California faces more storms, braces for possible flooding

SAN FRANCISCO (AP) — California was hit by more turbulent weather on Sunday as thunderstorms, snow and damaging winds swept the northern part of the state, preceding another series of storms and raising the potential for street flooding, rising rivers and mudslides already on soils saturated after rainy days.

The National Weather Service warned a “relentless parade of atmospheric fluxes” — storms that are long plumes of moisture that stretch into the Pacific and are capable of dumping prodigious amounts of rain and snow.

In the state capital, more than 60,000 customers were still without power as of Sunday night – out of more than 350,000 – after gusts of 60 mph (97 km/h) threw trees into power lines, the authorities said Sacramento Municipal Utility District.

Joey Kleemann was listening to the howling of the wind and contemplating moving her car just after midnight when she heard a “gigantic, booming, cracking noise” as a giant tree fell on the Sacramento home where she had lived for 25 years lives.

The gusts were strong enough to tear the tree from its roots, dragging the concrete sidewalk with it.

Cracks in Kleemann’s roof caused rain to pour into their dining area throughout the night. She planned to place a tarp over the damaged area in anticipation of another deluge.

“I just had a feeling with the winds. It was scary winds,” she said. “Most of the time I was focused on: It could be so much worse.”

Governor Gavin Newsom said 12 people had died in the past 10 days as a result of the severe weather and he warned this week’s storms could be even more dangerous. He urged people to stay at home.

“Just be careful over the course of the next week, especially the next day or two,” Newsom said during a briefing with California officials that outlined the state’s storm preparations.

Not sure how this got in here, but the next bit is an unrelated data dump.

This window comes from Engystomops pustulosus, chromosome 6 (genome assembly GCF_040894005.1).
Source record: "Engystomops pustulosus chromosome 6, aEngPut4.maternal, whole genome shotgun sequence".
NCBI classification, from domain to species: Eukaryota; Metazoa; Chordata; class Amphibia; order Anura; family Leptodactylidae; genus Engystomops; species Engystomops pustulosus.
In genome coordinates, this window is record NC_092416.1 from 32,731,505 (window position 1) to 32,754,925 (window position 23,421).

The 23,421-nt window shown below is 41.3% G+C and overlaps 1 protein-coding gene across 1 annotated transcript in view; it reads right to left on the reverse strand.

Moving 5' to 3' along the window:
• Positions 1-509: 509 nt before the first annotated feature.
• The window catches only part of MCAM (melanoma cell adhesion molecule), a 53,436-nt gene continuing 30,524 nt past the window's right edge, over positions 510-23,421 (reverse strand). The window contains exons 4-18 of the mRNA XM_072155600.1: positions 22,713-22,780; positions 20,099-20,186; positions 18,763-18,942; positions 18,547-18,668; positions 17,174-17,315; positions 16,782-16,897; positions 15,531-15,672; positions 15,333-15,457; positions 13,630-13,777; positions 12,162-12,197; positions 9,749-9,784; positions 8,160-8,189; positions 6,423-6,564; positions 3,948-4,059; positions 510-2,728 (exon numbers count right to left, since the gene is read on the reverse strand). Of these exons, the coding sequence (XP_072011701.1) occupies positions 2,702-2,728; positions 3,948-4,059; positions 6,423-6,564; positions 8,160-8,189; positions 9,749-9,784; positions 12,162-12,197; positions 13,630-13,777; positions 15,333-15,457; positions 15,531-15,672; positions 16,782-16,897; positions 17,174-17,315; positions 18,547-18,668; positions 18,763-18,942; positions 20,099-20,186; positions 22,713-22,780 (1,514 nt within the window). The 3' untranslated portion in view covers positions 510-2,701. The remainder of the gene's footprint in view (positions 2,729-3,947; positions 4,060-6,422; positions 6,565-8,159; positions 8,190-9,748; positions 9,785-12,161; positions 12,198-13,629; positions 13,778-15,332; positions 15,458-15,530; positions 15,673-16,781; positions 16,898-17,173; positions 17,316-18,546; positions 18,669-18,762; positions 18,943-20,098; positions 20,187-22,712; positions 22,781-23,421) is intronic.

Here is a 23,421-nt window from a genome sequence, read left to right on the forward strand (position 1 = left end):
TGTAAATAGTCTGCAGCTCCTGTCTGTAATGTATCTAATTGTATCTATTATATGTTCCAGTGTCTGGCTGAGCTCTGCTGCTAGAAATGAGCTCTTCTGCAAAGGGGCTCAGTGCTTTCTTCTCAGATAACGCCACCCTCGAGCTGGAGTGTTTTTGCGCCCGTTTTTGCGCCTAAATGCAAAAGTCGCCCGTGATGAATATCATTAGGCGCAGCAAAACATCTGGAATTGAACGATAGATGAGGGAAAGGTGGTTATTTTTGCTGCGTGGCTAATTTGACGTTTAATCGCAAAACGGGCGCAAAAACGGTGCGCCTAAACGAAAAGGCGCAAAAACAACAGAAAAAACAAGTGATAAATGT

On January 8, 2023, a tree fell and ripped up the sidewalk, damaging a home in Sacramento, California.

Kathleen Ronayne via Associated Press

The Sacramento Weather Service office said the region should brace for the latest atmospheric flow to roar onto land late Sunday and early Monday.

“Large-scale power outages, fallen trees and difficult driving conditions will be possible,” the agency said Twitter.

Evacuation warnings have been issued for about 13,000 residents in a flood-prone area in Sonoma County north of San Francisco, where the swollen Russian River is expected to burst its banks in the coming days.

And Sacramento County ordered evacuations for people living around Wilton, a town of about 6,000 people about 20 miles southeast of downtown Sacramento, with warnings of upcoming flooding. The rural area along the Cosumnes River was flooded in a previous storm.

“Residents must leave now before the roads become impassable,” the county said.

The state Department of Transportation warned motorists to stay off mountain roads after closing a section of US 395 in Mono County along the eastern Sierra due to heavy snow, ice and whiteout conditions.

“Given the severity of this storm, Caltrans is asking all drivers to limit unnecessary driving until the storm has peaked,” the department said in a statement.

The wet weather comes after Rainy days in California due to Pacific storms that last week cut thousands of electricity, flooded roads, shattered coastlines and caused at least six deaths.

The first of the latest, heavier storms prompted the weather service to issue a flood warning for much of northern and central California, with 6 to 12 inches (15 to 30 centimeters) of rain expected through Wednesday in the already saturated Sacramento region foothills.

Patchy rain fell in the Los Angeles area over the weekend, while blustery conditions with a potential of up to 20 cm (8 inches) in foothills were expected to return Monday. High surf was expected through Tuesday, with big waves on the west-facing beaches.

Since Dec. 26, San Francisco has received more than 10 inches of rain, while Mammoth Mountain, a popular ski resort in the eastern Sierra, has received nearly 10 feet of snow, according to the National Weather Service reported.

The storms won’t be enough to officially end California’s ongoing drought – but they helped.

State climatologist Michael Anderson said in a news conference late Saturday that officials were closely monitoring Monday’s upcoming storm and another behind it, and keeping tabs on three other systems farther out in the Pacific.



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